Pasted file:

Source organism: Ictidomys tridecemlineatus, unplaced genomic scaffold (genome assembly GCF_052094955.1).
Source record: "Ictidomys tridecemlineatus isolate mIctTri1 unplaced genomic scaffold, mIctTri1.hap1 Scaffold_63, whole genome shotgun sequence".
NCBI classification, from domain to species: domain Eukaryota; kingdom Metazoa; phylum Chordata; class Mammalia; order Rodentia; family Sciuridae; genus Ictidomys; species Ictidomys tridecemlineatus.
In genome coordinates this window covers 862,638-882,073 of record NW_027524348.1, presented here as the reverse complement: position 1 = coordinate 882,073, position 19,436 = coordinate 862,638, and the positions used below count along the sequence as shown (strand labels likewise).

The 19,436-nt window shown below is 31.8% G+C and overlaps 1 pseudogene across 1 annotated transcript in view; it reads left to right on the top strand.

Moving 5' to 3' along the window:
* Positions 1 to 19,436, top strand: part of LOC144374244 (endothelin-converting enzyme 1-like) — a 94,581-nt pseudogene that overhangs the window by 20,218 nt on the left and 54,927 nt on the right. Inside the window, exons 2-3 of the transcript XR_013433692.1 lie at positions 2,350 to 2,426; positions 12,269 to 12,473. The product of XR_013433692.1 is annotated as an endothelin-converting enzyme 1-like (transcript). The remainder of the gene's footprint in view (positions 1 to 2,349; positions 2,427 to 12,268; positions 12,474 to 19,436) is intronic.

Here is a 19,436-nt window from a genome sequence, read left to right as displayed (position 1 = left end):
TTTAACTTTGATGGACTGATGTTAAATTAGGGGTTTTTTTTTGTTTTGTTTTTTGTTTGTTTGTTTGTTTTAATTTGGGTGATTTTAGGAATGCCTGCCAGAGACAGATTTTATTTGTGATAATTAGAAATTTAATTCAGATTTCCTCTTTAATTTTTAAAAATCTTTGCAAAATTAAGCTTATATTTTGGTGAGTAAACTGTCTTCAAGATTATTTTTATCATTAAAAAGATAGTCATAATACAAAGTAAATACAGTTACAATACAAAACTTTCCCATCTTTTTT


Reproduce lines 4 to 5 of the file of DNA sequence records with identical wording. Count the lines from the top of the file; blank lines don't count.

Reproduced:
In genome coordinates this window covers 862,638-882,073 of record NW_027524348.1, presented here as the reverse complement: position 1 = coordinate 882,073, position 19,436 = coordinate 862,638, and the positions used below count along the sequence as shown (strand labels likewise).

The 19,436-nt window shown below is 31.8% G+C and overlaps 1 pseudogene across 1 annotated transcript in view; it reads left to right on the top strand.